Volume 17, Number 51 | May 13 - 19, 2005


City must open diesel negotiations at Tribeca building

Two years after the city’s Buildings Dept. told Tribeca residents they were negotiating to grant a variance to allow the owners of 60 Hudson St. to store illegal amounts of diesel fuel, the agency is getting ready to release a plan for the variance. But don’t worry because there will be really good fire safety precautions included in the variance agreement, Buildings spokesperson Jennifer Givner told us last week.

We should hope so. Of course we and concerned neighbors might agree if Buildings were willing to let the public or at least local officials in on what great precautions are under consideration. Buildings has been negotiating in private with the owners, GVA Williams, which leases the offices to many telecommunication firms, who require diesel-powered backup generators.

If agency officials have come up with great ways to make the people living near the building safer, they shouldn’t be keeping them a secret. And if they haven’t, they shouldn’t be getting set to release a variance plan, as Givner also told us last week.

“It’s outrageous that we’re not given information,” Councilmember Alan Gerson said of the situation. Gerson and his aides discovered the illegal storage problem at 60 Hudson a few years ago. The diesel stored at 7 World Trade Center for Mayor Giuliani’s emergency command center, half the amount that is stored at 60 Hudson St., caused the building’s collapse the afternoon of Sept. 11, 2001 after burning uncontrollably all morning and afternoon.

In 2003, Buildings commissioner Patricia Lancaster met with Neighbors against NOISE, a group formed to combat problems with the telecom building. She had few answers then. She did say the agency was exploring a variance, but she also wanted to make the situation safer.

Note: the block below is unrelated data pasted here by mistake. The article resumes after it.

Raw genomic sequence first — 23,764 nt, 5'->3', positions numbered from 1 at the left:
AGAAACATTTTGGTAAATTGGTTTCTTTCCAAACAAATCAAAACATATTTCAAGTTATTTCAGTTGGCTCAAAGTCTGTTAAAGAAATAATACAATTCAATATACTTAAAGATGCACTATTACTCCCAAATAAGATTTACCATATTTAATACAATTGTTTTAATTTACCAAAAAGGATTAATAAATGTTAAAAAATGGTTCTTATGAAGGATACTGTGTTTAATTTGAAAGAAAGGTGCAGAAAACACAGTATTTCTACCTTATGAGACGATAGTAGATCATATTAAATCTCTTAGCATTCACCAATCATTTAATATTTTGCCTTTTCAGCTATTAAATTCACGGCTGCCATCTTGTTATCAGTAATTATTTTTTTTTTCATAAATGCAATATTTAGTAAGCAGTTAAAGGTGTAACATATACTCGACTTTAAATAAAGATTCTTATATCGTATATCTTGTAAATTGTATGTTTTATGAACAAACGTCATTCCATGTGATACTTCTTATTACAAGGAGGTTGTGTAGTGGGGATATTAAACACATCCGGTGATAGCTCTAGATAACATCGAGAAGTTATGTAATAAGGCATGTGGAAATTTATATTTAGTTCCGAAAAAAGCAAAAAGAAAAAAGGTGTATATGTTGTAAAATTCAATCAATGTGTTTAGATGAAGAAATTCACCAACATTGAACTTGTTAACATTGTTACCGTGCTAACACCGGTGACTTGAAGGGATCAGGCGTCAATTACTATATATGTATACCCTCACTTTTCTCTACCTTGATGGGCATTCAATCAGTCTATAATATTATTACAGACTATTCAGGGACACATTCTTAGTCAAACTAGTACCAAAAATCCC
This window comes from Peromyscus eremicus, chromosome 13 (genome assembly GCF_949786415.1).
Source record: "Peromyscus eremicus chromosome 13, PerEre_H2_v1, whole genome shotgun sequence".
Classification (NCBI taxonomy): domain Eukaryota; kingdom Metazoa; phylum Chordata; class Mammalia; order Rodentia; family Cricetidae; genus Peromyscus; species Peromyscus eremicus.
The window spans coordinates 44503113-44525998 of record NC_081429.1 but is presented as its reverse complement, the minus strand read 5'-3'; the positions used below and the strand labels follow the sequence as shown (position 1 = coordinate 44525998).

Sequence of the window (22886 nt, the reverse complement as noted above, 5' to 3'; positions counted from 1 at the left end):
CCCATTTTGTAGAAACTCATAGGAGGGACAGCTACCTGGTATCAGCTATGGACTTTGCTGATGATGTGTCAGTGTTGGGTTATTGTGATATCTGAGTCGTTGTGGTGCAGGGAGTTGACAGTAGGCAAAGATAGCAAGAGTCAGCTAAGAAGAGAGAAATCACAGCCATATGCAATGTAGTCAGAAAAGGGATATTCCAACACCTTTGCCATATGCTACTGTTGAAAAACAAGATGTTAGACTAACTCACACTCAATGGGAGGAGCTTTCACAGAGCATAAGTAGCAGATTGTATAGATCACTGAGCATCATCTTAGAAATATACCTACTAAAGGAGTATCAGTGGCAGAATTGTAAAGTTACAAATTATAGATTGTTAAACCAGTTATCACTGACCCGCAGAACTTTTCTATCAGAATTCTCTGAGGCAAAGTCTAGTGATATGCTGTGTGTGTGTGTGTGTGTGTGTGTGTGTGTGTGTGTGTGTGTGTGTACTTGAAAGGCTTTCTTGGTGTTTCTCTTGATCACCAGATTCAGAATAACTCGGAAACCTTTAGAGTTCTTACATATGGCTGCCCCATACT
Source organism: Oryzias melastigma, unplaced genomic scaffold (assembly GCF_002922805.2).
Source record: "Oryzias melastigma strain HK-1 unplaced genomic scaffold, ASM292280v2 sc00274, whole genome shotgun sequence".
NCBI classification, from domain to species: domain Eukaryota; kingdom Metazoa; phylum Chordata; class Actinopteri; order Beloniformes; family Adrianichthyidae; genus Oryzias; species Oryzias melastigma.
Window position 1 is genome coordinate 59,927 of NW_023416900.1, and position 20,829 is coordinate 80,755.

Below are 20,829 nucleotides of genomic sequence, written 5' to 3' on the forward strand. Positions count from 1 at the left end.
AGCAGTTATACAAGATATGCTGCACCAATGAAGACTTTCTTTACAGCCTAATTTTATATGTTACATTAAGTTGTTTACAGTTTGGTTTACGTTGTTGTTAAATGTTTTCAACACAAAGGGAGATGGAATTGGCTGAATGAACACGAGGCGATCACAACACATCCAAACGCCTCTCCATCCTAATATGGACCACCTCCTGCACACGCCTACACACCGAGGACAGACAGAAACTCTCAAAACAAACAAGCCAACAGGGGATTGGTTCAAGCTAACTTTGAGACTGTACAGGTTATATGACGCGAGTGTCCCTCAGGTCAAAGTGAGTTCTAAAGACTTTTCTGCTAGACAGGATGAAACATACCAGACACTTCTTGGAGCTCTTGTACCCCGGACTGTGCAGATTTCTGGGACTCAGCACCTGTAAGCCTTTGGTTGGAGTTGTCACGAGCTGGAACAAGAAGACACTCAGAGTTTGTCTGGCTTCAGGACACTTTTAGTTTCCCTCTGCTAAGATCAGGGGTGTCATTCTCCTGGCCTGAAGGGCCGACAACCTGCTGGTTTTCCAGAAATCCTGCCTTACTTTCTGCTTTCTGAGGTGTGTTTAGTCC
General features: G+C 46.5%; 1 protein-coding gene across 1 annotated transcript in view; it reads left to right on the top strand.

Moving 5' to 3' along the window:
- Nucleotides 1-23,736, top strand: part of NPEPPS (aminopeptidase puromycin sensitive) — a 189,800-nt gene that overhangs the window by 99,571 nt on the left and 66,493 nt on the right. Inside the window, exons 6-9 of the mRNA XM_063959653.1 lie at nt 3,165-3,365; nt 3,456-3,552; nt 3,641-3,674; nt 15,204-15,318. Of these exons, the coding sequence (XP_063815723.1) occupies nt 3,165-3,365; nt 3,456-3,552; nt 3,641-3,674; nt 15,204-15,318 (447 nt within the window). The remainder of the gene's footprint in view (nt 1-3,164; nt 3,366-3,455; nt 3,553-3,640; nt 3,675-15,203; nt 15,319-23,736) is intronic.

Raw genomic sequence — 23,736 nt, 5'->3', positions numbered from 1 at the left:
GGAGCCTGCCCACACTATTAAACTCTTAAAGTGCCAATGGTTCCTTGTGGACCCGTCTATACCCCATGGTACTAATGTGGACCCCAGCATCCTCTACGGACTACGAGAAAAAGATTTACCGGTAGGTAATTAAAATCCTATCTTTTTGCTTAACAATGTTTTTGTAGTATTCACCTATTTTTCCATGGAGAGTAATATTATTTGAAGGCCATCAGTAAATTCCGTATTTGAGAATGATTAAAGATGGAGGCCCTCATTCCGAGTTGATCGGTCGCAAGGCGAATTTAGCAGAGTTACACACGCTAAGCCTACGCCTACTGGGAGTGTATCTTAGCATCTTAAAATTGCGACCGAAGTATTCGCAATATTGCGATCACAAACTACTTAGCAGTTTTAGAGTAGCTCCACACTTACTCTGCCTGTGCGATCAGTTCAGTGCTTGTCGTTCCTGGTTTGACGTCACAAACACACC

There is not an easy answer to the diesel problem. Telecom and other types of firms need to store diesel for backup operations and it is unlikely 60 Hudson is the only building in Lower Manhattan or in the city with illegal amounts. It is not realistic or smart to ban all high-tech firms from the city. The questions are what are the safest ways to store the fuel and what procedures need to be in place to protect the safety of residents and workers. It is also possible that firms with large amounts of stored fuel should not be situated in residential neighborhoods.

The city has allowed an unsafe situation to continue in Tribeca for two more years without offering tangible reasons to feel secure. That inexcusable inaction should have been taken care of yesterday. Negotiating a plan in private and keeping residents, community groups and the area’s elected leaders in the dark, is not the way out of this unsafe situation.

Negotiations have apparently proceeded well enough in private for Buildings to say “trust us.” With all due respect, we’ll trust a plan that can withstand the scrutiny of independent safety experts and a thorough vetting by the community and its elected leaders.

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